"Nearly all column writers, when they get old and tired, write a lot about themselves, which is not so much egotism as convenience. It is the convenience of sitting still. I therefore admonish all column writers to refrain from reminiscing and writing about themselves until they are fifty and, assuming that they will draw their allotted three score and ten, that gives each of them twenty years to bore the hell out of the reader, which I think is enough."

- Damon Runyon

I am well past fifty, well past three score and ten actually, and I have been boring the hell out of readers for far more then twenty years.

But this is the season when, if you are old, it is not unreasonable to reminisce about Christmas past, especially when Christmas today is so much under attack by educated fools who object to any display, song, tradition or reading in the public square (take that to mean especially in the public classroom) relating to the birth of Jesus Christ.

These same fools, preaching the gospel of separation of church and state (a concept, at least as drawn from the text by them, is nowhere to be found in the plain language of the Constitution), think it their mission to silence the public expression of Christianity while giving a pass to many other religions and beliefs, some of which are not nearly as tolerant of Christianity as Christianity is of them. It is almost as if those who sue or threaten to sue to keep Santa Claus and "Joy to the World" in the closet think it just to discriminate against a religious majority and heinous to discriminate against a religious (or non-religious) minority.

Only in America, I suppose.

Christmas past. I cannot visit there without a memory of the one-room country school I attended as a child when America was still in the grip of the Great Depression. Each Christmas our teacher, Mrs. Stokes, put on an evening program for parents, grandparents and other friends and relatives of her 25 to 30 students, grades one through eight.

It was not easy. The school had no electricity, no running water, no indoor plumbing. None of the things taken for granted today. She had a battered upright piano, which she played loudly but poorly. Borrowed kerosene lamps furnished some light. Bed sheets strung across a wire served as a stage curtain. The night I remember best was the one when she staged a much edited version of "A Christmas Carol" by Charles Dickens. I played Scrooge. (My wife says I was typecast.)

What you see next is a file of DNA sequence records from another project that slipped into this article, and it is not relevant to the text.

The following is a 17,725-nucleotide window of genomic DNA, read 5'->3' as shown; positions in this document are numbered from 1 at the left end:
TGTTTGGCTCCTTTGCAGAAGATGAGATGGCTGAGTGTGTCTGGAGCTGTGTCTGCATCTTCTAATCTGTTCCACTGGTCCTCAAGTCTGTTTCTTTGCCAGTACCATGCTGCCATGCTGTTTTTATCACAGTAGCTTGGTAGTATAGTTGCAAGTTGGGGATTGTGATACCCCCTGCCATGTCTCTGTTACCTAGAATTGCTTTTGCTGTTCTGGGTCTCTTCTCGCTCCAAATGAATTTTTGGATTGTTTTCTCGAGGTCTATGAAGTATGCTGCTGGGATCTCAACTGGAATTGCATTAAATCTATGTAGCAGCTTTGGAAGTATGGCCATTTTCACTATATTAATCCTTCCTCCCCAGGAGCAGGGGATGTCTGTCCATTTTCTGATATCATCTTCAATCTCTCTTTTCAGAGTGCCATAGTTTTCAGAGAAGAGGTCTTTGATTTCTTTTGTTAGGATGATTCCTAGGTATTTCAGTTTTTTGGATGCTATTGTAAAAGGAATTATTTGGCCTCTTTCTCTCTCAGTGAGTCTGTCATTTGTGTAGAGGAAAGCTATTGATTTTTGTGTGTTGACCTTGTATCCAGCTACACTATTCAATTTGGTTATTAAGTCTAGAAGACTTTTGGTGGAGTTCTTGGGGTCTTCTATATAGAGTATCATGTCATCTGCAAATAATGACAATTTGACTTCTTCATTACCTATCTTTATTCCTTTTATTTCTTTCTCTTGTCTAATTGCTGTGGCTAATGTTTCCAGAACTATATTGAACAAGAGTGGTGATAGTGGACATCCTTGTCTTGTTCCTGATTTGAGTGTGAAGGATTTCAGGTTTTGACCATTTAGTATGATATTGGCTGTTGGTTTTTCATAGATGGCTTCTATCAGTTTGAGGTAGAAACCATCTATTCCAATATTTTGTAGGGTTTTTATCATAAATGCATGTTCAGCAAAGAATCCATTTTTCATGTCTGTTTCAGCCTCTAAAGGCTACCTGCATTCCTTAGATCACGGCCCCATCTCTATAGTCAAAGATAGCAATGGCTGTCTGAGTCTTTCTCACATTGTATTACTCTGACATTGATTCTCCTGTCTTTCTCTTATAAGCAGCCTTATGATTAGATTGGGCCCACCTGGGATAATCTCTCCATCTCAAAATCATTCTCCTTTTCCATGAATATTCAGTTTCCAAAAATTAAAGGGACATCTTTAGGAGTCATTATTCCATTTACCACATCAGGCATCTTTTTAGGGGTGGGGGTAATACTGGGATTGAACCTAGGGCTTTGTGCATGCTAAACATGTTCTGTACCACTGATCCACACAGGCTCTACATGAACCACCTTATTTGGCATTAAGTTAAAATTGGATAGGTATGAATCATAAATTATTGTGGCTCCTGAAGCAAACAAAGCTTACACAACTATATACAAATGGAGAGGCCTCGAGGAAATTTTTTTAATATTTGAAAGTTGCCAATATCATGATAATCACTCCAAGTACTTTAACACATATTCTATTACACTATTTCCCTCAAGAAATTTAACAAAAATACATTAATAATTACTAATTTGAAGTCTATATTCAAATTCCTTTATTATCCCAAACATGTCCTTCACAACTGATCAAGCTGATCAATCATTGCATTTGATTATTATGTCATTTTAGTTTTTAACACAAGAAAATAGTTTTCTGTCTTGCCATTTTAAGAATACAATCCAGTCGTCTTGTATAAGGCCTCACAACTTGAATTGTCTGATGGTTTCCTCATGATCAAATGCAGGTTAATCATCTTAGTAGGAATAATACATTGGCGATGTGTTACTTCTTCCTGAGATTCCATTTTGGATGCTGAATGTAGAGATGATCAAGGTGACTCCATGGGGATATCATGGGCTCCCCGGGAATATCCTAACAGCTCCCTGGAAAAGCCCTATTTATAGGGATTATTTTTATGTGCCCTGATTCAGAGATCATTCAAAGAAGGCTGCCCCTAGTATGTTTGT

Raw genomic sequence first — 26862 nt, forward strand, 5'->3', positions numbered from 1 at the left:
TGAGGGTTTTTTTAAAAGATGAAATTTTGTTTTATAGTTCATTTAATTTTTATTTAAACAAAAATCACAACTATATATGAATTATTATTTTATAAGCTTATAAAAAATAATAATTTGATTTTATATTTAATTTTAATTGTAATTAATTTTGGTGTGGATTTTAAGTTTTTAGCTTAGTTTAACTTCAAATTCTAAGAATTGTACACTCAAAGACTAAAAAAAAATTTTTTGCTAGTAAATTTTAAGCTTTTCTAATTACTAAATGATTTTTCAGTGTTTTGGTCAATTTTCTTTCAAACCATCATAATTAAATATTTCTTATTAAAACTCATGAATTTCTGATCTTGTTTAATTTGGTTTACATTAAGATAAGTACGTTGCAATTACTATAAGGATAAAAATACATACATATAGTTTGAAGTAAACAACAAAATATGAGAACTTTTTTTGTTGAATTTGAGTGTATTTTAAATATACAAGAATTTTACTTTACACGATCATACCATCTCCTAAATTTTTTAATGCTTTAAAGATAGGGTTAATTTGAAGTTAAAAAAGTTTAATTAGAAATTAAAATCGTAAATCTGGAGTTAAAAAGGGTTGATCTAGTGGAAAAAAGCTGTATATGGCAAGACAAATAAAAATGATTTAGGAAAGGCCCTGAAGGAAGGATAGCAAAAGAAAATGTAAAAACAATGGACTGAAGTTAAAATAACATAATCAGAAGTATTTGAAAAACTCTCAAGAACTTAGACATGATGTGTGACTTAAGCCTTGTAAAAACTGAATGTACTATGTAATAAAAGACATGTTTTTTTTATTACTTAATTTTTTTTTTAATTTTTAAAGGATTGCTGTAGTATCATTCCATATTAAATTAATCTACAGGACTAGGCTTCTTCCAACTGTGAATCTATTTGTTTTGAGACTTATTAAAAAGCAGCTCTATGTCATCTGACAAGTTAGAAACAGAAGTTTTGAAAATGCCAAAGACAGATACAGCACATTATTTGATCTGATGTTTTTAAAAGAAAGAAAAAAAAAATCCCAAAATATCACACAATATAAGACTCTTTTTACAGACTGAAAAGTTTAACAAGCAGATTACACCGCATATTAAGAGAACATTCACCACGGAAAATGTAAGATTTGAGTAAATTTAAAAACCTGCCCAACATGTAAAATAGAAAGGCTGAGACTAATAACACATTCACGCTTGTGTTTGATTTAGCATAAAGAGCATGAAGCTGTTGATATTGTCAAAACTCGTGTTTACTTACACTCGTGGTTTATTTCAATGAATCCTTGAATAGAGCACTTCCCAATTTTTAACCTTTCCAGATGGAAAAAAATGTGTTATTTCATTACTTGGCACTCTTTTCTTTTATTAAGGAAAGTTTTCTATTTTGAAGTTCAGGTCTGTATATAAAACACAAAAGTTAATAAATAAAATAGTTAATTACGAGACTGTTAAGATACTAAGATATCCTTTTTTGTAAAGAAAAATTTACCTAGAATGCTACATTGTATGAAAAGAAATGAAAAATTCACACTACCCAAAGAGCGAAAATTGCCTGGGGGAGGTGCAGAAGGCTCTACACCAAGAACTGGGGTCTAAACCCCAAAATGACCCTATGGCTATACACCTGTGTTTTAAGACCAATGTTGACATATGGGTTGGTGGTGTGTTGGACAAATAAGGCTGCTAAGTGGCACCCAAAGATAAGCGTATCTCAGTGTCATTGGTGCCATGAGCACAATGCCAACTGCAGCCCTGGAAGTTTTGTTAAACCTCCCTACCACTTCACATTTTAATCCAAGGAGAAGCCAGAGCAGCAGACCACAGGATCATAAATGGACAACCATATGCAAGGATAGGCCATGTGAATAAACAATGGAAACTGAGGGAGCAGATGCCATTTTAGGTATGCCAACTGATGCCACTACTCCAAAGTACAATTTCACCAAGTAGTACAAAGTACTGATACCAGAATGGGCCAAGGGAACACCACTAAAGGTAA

We had a band of sorts - rhythm sticks, bells, cymbals, etc. Mrs. Stokes on the piano. Pretty dreadful, actually. And a choir. Oh, those thin, reedy voices belting out "Hark the Herald Angels Sing!" My brother, Jack, was one of the "We Three Kings of Orient Are." The kings all wore bathrobes. I don't know where these came from. Undershirts and drawers were all I remember being worn as nightclothes in our house. The kings had beards made from cotton waste and crowns cut from paper.

The Babe in the Manger was a girl's doll, of course. It never cried and was not supposed to. Were there dolls that cried in those days? I suppose there might have been. In rich families. The Virgin Mary was played by a seventh grade girl who had real breasts. At least that's what some of the older boys said.

There were no animals in the program, no sheep or cows or donkeys. There easily could have been, given our farm community. Animal sounds came from offstage, left. The girls did the baah-baah of sheep, and the boys the moo-moo of cows. For some reason or other, Mrs. Stokes didn't have anyone do donkey sounds, perhaps because she considered those sounds vulgar.

After the choir's rendition of "Oh Little Town of Bethlehem" and "Silent Night, Holy Night" (always a favorite) the program ended. Scattered applause greeted our curtain calls.

My mother and grandparents came up to say how well I had played Scrooge. My father, who drank a lot, was not there. There was apple cider and Christmas cookies for those who came.

Yes, I suppose I romanticize a bit about the old days, the days when all of life was simpler, when most of us never dreamed that opening the school day with recitation of "Our Father who art in heaven ..." and the Pledge of Allegiance to "one nation indivisible..." (there was no "under God" in the Pledge then) was hurtful to anyone.

R.L. Schreadley is a former Post and Courier executive editor.